I was at my sister’s house the other night peacefully sitting in her backyard with a glass of wine when I had a flashback to many years ago, being in this same backyard in a drastically different state (and it wasn’t the Zen one I was in at the moment!). I saw an image of myself pacing back and forth behind the kids’ trampoline as I screamed into the phone at my ex-husband over some snarky text he had just sent me that put both of us into a tailspin.
It was one of many screaming matches between us in the early days when emotions were high and there was so much anger and bitterness, we could hardly look at each other when we exchanged the kids.
Now, the two of us chat on the phone regularly just for the sake of catching up. Sometimes we spend an hour talking about everything but our kids, sharing what’s going on at our jobs, what our social plans are for the weekend, and even about our love lives.
How did we get here, you might ask? How do you get there if in this moment the two of you are at war and literally hate each other’s guts and have zero desire to ever be friends?
My philosophy is, if you share kids, you should do everything possible to try to become friends and if that seems too much of a stretch, at the very least, you should be working toward being amicable and having mutual respect for one other.
Divorce already sucks. It’s doubly sucky to be a single parent and have to navigate the challenges of raising your children without your significant other. Why throw in screaming matches, name-calling, legal costs, and lingering feelings of anger, hostility, and resentment when you can have peace?
Believe me, I did many things wrong in the beginning. But my ultimate goal for myself was to be at peace, find acceptance in what now was, and work toward the best co-parenting relationship possible for the sake of our kids and for my own sanity. The two of us worked hard to get there.
These are my five tips for getting yourself there. You may not like them or think they’ll work for you, but trust me, neither did I and yet here I am:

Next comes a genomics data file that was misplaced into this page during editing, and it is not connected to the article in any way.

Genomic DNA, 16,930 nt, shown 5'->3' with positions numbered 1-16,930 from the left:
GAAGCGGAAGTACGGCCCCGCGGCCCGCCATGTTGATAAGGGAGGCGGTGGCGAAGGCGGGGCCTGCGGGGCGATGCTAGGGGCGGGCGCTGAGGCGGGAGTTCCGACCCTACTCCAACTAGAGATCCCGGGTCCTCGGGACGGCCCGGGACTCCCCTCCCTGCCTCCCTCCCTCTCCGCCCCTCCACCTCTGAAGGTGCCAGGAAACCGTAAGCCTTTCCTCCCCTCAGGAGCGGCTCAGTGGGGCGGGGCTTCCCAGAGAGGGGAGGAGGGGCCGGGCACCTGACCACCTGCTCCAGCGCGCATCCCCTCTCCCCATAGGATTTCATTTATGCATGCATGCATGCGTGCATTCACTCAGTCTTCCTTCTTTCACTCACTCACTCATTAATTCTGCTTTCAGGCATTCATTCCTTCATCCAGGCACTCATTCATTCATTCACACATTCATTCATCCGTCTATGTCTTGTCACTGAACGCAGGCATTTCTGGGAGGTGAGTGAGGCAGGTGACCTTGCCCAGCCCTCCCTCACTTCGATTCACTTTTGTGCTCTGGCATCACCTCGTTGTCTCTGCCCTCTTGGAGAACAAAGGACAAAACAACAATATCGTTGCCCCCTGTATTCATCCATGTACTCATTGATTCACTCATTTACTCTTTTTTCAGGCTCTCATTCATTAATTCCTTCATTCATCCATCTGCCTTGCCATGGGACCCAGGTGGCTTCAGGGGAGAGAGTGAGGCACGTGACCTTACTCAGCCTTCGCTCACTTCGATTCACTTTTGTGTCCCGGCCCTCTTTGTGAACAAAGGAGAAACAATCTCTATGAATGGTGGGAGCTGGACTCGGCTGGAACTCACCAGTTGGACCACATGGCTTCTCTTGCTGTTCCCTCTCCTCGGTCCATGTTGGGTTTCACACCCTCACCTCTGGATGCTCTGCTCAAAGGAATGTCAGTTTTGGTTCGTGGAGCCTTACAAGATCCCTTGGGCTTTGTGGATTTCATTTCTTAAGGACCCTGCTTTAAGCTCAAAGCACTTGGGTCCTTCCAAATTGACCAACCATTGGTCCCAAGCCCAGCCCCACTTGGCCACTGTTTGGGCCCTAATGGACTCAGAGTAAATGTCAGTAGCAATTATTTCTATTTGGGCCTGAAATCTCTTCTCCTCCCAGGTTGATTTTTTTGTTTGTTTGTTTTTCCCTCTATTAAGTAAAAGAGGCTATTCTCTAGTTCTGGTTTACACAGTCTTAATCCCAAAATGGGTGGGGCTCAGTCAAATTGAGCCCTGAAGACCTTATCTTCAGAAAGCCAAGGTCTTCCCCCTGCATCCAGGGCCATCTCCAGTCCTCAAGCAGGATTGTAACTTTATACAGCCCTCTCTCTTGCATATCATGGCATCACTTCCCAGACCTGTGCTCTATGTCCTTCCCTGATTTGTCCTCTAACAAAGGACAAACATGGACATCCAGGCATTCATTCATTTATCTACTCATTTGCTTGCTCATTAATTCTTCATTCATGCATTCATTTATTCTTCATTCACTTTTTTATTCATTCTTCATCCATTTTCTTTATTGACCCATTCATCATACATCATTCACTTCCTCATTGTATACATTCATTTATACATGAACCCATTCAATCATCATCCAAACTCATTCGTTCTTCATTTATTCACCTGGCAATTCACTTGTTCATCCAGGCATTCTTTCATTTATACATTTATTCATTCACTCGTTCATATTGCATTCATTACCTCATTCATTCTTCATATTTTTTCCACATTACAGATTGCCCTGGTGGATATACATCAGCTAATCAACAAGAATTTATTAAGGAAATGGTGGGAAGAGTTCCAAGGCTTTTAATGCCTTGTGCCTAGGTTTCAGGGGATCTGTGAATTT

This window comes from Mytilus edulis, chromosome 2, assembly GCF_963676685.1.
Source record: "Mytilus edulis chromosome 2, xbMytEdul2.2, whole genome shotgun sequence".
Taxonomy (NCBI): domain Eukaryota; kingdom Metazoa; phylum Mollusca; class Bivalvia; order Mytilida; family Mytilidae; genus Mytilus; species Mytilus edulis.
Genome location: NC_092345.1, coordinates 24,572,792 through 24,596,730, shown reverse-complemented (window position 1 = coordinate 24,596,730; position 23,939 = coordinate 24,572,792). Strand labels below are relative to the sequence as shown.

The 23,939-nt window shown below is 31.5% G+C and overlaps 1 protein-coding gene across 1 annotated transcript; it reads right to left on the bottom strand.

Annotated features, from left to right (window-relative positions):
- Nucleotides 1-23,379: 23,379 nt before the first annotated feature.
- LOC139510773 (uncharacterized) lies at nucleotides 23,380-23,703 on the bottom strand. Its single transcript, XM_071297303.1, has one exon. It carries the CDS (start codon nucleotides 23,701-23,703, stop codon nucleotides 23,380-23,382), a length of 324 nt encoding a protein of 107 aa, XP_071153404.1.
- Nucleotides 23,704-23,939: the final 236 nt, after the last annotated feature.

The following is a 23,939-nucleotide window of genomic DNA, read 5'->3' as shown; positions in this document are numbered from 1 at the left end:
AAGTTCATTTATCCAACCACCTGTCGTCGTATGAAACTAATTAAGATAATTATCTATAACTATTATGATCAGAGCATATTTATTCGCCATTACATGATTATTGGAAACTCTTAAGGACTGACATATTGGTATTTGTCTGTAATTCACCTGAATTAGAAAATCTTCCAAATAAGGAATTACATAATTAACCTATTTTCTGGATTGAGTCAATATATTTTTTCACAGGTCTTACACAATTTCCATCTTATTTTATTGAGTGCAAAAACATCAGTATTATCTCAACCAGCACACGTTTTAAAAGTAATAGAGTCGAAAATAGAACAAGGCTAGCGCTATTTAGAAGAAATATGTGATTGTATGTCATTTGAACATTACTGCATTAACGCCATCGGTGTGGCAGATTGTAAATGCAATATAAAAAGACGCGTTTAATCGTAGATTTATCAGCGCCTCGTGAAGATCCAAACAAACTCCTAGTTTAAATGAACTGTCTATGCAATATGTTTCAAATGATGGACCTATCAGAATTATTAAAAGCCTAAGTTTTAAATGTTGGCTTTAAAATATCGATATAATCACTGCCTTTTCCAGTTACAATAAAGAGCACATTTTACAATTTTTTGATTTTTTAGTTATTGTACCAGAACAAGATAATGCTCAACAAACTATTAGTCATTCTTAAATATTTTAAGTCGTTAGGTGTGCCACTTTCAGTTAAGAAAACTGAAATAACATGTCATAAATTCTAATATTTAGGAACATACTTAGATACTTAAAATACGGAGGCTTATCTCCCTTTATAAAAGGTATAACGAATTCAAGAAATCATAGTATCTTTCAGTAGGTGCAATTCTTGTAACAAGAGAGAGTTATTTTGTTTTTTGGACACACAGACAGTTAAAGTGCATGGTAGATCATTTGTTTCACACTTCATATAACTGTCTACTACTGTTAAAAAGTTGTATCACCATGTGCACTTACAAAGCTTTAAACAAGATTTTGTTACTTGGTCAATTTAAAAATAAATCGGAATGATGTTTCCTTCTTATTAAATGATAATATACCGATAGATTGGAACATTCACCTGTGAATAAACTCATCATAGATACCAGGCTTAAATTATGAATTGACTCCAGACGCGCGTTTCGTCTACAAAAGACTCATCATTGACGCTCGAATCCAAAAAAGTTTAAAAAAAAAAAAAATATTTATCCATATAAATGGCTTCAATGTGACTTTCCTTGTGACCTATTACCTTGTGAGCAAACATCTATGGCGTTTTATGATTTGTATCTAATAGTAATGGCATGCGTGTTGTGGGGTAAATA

1. Stop making your ex “pay” for something they did.
There’s a reason you got divorced. Someone did something, didn’t do something, continues to do something, or will never do something and therefore you’ve decided to call it quits. Maybe you split up after one of you was caught cheating or your ex committed some other betrayal that broke your trust. In these cases, we want our ex to pay for what they did. Literally.
I get it, trying to take him/her for every cent they’re worth may make you feel better and somehow in your mind even the score. But does it really? Throwing what they did in their face every chance you get in an effort to remind them you’re the victim and they’re the big bad wolf eventually gets old and tired. Trust me when I tell you, even when people feel horrible about the bad things they did to another person in their relationship, they stop feeling badly altogether when they’re constantly being reminded of it day in and day out. So stop trying to make your ex pay for their mistakes. Forgive them and move forward.
2. Consider that the way you parent isn’t the better way.
Couples that continue to pay lawyers and go to court to fight over the tiniest shit regarding their kids make me sad. The biggest complaint I hear from couples I work with is how the other parent is parenting when the kids are with them and what they feel they need to do to change it.
Here’s the thing…you guys probably had different parenting styles when you were married. Most happily married couples have different styles of parenting. They disagree and argue over discipline, how much screen time their kids should have, what sports/activities they should be involved in, and how much money to spend on those activities. You can continue to spend a lot of money in court fighting over this stuff or you can be willing to compromise and accept that sometimes your ex is going to do things differently than you that you may not like or allow in your house. As long as your kids are safe and being taken care of, consider that the mix of parenting styles can actually benefit them in the long run.
A close friend of mine often talks about how strict her mom was versus how “fun” and lenient her dad was after the two of them divorced and that it was like living in two different worlds. “One wasn’t better than the other,” she says. “In fact, the balance of having the structure my mom provided us with the more casual, carefree, atmosphere at dad’s house made me really appreciate them both. I saw that neither was a better parent no matter how different their rules were. I felt loved and taken care of in both homes.”